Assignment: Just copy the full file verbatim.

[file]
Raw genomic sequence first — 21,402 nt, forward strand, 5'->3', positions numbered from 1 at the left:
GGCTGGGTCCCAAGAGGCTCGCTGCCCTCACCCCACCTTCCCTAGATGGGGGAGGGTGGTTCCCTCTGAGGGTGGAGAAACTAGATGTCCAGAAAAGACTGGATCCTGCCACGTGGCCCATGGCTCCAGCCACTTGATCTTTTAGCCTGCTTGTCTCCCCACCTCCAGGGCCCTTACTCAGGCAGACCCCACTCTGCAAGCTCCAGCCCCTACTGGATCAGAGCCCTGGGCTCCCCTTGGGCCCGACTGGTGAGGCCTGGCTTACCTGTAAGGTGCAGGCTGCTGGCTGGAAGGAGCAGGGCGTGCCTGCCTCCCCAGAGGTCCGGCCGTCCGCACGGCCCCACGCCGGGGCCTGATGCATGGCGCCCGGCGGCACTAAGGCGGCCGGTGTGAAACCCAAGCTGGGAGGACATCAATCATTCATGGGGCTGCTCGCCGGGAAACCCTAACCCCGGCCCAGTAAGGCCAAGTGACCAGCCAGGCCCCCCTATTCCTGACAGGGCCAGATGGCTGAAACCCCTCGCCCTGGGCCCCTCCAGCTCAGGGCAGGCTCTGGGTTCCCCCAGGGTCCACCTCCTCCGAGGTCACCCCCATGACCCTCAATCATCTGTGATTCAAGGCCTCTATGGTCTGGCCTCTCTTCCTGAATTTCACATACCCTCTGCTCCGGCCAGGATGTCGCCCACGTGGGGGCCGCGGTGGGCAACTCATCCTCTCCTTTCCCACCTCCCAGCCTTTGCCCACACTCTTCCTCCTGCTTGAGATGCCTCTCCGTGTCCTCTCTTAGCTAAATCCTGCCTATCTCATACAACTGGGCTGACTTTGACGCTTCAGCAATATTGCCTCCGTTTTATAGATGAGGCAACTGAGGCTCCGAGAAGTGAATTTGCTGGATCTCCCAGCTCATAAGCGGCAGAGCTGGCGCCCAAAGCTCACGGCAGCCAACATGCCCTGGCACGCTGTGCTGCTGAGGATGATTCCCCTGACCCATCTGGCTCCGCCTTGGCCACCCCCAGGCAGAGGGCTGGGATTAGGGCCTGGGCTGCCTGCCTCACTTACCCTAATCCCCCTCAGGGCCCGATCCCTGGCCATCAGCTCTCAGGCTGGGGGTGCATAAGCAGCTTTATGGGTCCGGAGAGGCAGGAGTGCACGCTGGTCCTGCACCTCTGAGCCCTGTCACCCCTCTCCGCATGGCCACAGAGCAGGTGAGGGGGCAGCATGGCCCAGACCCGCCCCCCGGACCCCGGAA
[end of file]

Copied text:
Raw genomic sequence first — 21,402 nt, forward strand, 5'->3', positions numbered from 1 at the left:
GGCTGGGTCCCAAGAGGCTCGCTGCCCTCACCCCACCTTCCCTAGATGGGGGAGGGTGGTTCCCTCTGAGGGTGGAGAAACTAGATGTCCAGAAAAGACTGGATCCTGCCACGTGGCCCATGGCTCCAGCCACTTGATCTTTTAGCCTGCTTGTCTCCCCACCTCCAGGGCCCTTACTCAGGCAGACCCCACTCTGCAAGCTCCAGCCCCTACTGGATCAGAGCCCTGGGCTCCCCTTGGGCCCGACTGGTGAGGCCTGGCTTACCTGTAAGGTGCAGGCTGCTGGCTGGAAGGAGCAGGGCGTGCCTGCCTCCCCAGAGGTCCGGCCGTCCGCACGGCCCCACGCCGGGGCCTGATGCATGGCGCCCGGCGGCACTAAGGCGGCCGGTGTGAAACCCAAGCTGGGAGGACATCAATCATTCATGGGGCTGCTCGCCGGGAAACCCTAACCCCGGCCCAGTAAGGCCAAGTGACCAGCCAGGCCCCCCTATTCCTGACAGGGCCAGATGGCTGAAACCCCTCGCCCTGGGCCCCTCCAGCTCAGGGCAGGCTCTGGGTTCCCCCAGGGTCCACCTCCTCCGAGGTCACCCCCATGACCCTCAATCATCTGTGATTCAAGGCCTCTATGGTCTGGCCTCTCTTCCTGAATTTCACATACCCTCTGCTCCGGCCAGGATGTCGCCCACGTGGGGGCCGCGGTGGGCAACTCATCCTCTCCTTTCCCACCTCCCAGCCTTTGCCCACACTCTTCCTCCTGCTTGAGATGCCTCTCCGTGTCCTCTCTTAGCTAAATCCTGCCTATCTCATACAACTGGGCTGACTTTGACGCTTCAGCAATATTGCCTCCGTTTTATAGATGAGGCAACTGAGGCTCCGAGAAGTGAATTTGCTGGATCTCCCAGCTCATAAGCGGCAGAGCTGGCGCCCAAAGCTCACGGCAGCCAACATGCCCTGGCACGCTGTGCTGCTGAGGATGATTCCCCTGACCCATCTGGCTCCGCCTTGGCCACCCCCAGGCAGAGGGCTGGGATTAGGGCCTGGGCTGCCTGCCTCACTTACCCTAATCCCCCTCAGGGCCCGATCCCTGGCCATCAGCTCTCAGGCTGGGGGTGCATAAGCAGCTTTATGGGTCCGGAGAGGCAGGAGTGCACGCTGGTCCTGCACCTCTGAGCCCTGTCACCCCTCTCCGCATGGCCACAGAGCAGGTGAGGGGGCAGCATGGCCCAGACCCGCCCCCCGGACCCCGGAA